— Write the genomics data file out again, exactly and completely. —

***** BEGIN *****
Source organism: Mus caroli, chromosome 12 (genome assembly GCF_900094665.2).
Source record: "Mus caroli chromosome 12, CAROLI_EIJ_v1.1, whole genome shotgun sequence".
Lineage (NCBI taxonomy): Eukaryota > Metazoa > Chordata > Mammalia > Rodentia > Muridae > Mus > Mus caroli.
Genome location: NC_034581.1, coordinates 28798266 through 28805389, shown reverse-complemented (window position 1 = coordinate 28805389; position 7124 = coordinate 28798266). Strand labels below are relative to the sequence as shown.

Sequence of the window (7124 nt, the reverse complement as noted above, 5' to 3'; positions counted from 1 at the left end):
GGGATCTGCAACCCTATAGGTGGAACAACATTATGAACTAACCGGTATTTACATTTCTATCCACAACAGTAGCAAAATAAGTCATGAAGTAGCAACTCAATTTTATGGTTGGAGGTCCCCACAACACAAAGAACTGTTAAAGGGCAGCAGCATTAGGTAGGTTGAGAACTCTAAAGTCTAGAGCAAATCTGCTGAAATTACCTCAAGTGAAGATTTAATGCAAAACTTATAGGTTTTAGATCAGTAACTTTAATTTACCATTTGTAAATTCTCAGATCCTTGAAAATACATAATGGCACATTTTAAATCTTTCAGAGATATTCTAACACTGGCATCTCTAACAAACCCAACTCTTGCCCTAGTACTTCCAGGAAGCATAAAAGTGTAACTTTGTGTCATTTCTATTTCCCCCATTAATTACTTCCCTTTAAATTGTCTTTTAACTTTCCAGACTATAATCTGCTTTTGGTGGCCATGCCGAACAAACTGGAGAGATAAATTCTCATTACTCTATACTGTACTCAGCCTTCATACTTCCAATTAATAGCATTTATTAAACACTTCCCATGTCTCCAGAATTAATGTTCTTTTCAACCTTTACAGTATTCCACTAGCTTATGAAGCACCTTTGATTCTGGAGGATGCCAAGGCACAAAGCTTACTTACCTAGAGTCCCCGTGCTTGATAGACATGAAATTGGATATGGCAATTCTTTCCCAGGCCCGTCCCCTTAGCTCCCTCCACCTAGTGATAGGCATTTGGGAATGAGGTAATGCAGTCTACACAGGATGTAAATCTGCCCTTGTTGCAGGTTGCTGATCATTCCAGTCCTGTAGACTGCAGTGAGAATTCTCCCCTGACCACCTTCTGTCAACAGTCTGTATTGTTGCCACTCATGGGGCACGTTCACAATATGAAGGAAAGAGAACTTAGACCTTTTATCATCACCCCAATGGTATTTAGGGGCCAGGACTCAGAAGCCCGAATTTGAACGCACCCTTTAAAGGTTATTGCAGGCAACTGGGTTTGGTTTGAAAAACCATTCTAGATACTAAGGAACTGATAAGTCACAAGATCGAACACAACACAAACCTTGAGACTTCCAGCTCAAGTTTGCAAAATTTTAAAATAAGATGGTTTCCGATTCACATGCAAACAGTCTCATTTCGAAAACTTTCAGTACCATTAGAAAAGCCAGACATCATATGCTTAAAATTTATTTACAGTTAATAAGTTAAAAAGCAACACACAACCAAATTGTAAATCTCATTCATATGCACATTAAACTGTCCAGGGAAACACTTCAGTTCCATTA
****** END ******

Source organism: Mus caroli, chromosome 12 (genome assembly GCF_900094665.2).
Source record: "Mus caroli chromosome 12, CAROLI_EIJ_v1.1, whole genome shotgun sequence".
Lineage (NCBI taxonomy): Eukaryota > Metazoa > Chordata > Mammalia > Rodentia > Muridae > Mus > Mus caroli.
Genome location: NC_034581.1, coordinates 28798266 through 28805389, shown reverse-complemented (window position 1 = coordinate 28805389; position 7124 = coordinate 28798266). Strand labels below are relative to the sequence as shown.

Sequence of the window (7124 nt, the reverse complement as noted above, 5' to 3'; positions counted from 1 at the left end):
GGGATCTGCAACCCTATAGGTGGAACAACATTATGAACTAACCGGTATTTACATTTCTATCCACAACAGTAGCAAAATAAGTCATGAAGTAGCAACTCAATTTTATGGTTGGAGGTCCCCACAACACAAAGAACTGTTAAAGGGCAGCAGCATTAGGTAGGTTGAGAACTCTAAAGTCTAGAGCAAATCTGCTGAAATTACCTCAAGTGAAGATTTAATGCAAAACTTATAGGTTTTAGATCAGTAACTTTAATTTACCATTTGTAAATTCTCAGATCCTTGAAAATACATAATGGCACATTTTAAATCTTTCAGAGATATTCTAACACTGGCATCTCTAACAAACCCAACTCTTGCCCTAGTACTTCCAGGAAGCATAAAAGTGTAACTTTGTGTCATTTCTATTTCCCCCATTAATTACTTCCCTTTAAATTGTCTTTTAACTTTCCAGACTATAATCTGCTTTTGGTGGCCATGCCGAACAAACTGGAGAGATAAATTCTCATTACTCTATACTGTACTCAGCCTTCATACTTCCAATTAATAGCATTTATTAAACACTTCCCATGTCTCCAGAATTAATGTTCTTTTCAACCTTTACAGTATTCCACTAGCTTATGAAGCACCTTTGATTCTGGAGGATGCCAAGGCACAAAGCTTACTTACCTAGAGTCCCCGTGCTTGATAGACATGAAATTGGATATGGCAATTCTTTCCCAGGCCCGTCCCCTTAGCTCCCTCCACCTAGTGATAGGCATTTGGGAATGAGGTAATGCAGTCTACACAGGATGTAAATCTGCCCTTGTTGCAGGTTGCTGATCATTCCAGTCCTGTAGACTGCAGTGAGAATTCTCCCCTGACCACCTTCTGTCAACAGTCTGTATTGTTGCCACTCATGGGGCACGTTCACAATATGAAGGAAAGAGAACTTAGACCTTTTATCATCACCCCAATGGTATTTAGGGGCCAGGACTCAGAAGCCCGAATTTGAACGCACCCTTTAAAGGTTATTGCAGGCAACTGGGTTTGGTTTGAAAAACCATTCTAGATACTAAGGAACTGATAAGTCACAAGATCGAACACAACACAAACCTTGAGACTTCCAGCTCAAGTTTGCAAAATTTTAAAATAAGATGGTTTCCGATTCACATGCAAACAGTCTCATTTCGAAAACTTTCAGTACCATTAGAAAAGCCAGACATCATATGCTTAAAATTTATTTACAGTTAATAAGTTAAAAAGCAACACACAACCAAATTGTAAATCTCATTCATATGCACATTAAACTGTCCAGGGAAACACTTCAGTTCCATTA